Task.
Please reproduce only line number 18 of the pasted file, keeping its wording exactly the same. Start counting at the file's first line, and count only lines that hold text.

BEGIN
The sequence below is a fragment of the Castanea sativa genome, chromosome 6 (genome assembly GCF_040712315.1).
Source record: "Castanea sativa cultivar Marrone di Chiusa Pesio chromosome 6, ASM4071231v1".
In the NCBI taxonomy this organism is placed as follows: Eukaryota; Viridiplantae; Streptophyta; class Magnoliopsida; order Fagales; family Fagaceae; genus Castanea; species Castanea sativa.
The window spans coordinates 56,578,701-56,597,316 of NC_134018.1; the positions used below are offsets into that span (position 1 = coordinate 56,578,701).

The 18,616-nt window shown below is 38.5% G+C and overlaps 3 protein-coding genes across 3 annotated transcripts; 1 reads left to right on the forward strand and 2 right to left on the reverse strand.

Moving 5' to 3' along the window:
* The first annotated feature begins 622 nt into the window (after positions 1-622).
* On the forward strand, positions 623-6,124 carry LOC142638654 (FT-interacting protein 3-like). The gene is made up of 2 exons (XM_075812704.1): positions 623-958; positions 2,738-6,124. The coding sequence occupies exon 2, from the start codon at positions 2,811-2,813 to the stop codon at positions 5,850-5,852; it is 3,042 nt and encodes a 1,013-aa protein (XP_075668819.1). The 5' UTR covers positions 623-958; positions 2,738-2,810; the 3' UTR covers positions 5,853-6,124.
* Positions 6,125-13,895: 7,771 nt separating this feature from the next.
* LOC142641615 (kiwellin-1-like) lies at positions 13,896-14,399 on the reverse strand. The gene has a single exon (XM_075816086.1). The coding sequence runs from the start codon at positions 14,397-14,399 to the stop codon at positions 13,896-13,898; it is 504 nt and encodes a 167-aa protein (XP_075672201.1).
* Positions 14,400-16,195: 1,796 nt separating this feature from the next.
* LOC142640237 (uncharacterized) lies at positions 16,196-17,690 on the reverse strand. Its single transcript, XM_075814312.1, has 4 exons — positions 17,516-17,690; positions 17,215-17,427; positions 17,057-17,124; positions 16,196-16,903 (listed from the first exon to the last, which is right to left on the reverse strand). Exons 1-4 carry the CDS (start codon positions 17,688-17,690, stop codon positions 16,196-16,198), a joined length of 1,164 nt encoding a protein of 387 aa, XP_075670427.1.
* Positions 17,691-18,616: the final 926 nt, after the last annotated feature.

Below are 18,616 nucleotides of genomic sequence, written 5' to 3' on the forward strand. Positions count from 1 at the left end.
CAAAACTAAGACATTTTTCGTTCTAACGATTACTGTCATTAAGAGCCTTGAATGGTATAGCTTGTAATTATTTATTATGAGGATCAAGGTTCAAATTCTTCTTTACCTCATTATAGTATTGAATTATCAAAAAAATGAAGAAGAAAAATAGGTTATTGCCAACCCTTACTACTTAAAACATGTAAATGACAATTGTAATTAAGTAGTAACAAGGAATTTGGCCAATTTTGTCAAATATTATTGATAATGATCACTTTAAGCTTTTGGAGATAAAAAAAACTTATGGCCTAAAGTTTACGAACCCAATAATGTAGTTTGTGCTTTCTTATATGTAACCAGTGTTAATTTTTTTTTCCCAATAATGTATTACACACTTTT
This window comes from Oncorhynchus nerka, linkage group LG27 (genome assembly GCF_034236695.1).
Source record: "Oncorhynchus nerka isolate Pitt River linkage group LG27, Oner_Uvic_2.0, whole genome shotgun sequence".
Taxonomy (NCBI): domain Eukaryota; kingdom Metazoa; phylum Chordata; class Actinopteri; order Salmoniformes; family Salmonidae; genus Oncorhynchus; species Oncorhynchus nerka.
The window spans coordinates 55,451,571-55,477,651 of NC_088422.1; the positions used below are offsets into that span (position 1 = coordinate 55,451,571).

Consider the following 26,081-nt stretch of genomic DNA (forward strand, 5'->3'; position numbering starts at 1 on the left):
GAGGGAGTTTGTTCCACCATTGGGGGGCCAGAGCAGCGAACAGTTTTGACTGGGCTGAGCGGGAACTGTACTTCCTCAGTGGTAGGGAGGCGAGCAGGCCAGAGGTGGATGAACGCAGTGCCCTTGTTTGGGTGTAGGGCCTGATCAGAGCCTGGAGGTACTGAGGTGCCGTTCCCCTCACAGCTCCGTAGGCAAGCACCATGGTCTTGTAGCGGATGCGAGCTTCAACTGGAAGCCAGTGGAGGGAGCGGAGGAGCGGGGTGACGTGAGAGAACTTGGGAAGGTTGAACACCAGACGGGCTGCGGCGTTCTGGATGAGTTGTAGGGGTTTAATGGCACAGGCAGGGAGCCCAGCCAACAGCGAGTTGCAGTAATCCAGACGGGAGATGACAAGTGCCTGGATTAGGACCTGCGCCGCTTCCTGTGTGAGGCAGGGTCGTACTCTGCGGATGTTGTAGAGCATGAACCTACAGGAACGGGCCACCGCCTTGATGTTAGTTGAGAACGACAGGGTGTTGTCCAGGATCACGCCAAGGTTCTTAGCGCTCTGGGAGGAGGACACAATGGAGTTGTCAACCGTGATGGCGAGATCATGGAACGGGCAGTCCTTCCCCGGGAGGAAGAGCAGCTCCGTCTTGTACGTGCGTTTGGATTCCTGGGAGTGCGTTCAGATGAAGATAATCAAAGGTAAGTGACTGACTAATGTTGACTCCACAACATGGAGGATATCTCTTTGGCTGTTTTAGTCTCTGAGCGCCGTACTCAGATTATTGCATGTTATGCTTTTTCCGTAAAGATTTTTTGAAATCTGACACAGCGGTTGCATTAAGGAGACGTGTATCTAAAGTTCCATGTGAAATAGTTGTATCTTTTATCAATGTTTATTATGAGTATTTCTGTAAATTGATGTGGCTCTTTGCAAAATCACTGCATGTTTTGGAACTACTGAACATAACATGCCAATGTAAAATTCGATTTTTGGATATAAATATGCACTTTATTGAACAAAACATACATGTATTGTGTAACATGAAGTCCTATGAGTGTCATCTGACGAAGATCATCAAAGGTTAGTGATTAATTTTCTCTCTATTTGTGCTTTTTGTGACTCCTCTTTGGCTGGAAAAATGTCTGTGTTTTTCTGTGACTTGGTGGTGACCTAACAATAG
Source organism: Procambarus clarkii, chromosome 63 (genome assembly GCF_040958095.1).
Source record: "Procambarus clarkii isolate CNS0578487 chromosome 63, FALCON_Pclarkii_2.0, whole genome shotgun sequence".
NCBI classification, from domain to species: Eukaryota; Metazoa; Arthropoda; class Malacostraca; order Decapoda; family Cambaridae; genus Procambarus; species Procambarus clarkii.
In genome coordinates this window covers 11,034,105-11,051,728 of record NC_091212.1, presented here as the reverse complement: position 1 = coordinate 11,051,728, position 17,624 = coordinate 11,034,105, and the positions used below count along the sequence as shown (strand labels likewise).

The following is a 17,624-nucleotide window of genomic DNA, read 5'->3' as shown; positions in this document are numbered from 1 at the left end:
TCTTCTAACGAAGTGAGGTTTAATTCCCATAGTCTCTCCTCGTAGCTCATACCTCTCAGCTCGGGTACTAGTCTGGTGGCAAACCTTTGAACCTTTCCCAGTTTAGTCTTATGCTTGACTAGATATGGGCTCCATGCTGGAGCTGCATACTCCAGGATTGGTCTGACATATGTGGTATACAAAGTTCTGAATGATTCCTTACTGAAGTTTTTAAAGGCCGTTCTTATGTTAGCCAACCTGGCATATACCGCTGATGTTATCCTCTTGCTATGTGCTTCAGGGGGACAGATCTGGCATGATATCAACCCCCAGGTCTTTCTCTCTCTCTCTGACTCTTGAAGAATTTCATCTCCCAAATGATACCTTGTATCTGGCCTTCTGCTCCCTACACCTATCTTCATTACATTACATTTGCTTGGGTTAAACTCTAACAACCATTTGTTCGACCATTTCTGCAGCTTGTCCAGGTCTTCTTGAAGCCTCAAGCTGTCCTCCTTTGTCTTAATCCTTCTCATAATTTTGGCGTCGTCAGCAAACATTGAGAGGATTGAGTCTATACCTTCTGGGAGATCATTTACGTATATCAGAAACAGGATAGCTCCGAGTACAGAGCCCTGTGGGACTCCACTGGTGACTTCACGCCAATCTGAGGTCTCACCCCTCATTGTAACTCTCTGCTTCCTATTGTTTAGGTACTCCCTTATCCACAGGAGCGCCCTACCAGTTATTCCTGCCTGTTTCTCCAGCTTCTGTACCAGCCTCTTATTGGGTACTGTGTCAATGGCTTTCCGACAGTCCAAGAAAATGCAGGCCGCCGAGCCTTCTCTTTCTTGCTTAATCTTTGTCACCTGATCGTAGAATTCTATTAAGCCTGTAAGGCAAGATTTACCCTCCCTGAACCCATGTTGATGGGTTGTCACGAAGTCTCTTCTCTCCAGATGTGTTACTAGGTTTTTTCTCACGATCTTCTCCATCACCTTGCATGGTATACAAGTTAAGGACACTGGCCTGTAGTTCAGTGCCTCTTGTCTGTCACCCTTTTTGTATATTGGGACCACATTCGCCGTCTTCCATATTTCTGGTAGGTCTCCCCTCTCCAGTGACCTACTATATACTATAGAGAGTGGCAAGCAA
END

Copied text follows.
Taxonomy (NCBI): domain Eukaryota; kingdom Metazoa; phylum Chordata; class Actinopteri; order Salmoniformes; family Salmonidae; genus Oncorhynchus; species Oncorhynchus nerka.